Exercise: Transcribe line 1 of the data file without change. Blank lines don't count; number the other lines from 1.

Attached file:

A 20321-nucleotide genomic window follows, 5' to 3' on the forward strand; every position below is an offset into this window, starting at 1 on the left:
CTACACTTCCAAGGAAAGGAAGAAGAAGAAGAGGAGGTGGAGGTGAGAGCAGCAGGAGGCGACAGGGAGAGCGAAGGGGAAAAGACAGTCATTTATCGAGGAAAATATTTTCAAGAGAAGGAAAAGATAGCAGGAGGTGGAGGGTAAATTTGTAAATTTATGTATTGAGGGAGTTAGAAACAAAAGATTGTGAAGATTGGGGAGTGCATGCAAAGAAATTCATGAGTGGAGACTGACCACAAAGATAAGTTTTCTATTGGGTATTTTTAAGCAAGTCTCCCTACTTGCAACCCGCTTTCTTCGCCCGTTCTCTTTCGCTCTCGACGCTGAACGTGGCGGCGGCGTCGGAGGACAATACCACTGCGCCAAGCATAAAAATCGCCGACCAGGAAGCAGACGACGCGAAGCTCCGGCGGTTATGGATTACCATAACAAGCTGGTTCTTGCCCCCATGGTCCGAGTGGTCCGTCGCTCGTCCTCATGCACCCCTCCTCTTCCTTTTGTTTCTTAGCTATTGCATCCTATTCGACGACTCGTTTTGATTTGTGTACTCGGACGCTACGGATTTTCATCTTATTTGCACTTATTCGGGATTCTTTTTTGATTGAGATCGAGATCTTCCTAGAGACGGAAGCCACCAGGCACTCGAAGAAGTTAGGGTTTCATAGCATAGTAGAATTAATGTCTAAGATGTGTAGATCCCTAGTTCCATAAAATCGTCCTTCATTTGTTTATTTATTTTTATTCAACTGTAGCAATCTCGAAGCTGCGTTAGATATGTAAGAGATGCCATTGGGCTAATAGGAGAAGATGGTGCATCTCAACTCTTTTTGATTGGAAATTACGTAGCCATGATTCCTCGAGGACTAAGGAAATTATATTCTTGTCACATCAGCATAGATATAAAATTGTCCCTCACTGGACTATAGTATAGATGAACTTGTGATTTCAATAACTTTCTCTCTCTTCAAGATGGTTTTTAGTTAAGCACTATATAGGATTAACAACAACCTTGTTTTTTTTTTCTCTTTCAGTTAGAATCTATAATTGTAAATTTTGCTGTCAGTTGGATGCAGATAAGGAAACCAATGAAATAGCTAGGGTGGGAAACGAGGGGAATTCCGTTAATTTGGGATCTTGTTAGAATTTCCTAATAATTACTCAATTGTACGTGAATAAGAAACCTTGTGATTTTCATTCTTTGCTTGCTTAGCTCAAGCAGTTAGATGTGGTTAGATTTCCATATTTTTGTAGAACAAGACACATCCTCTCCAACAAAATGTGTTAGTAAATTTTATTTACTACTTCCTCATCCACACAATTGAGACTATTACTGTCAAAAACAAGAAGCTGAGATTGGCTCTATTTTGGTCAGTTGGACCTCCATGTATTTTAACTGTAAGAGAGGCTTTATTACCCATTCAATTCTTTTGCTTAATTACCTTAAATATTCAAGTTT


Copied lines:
A 20321-nucleotide genomic window follows, 5' to 3' on the forward strand; every position below is an offset into this window, starting at 1 on the left: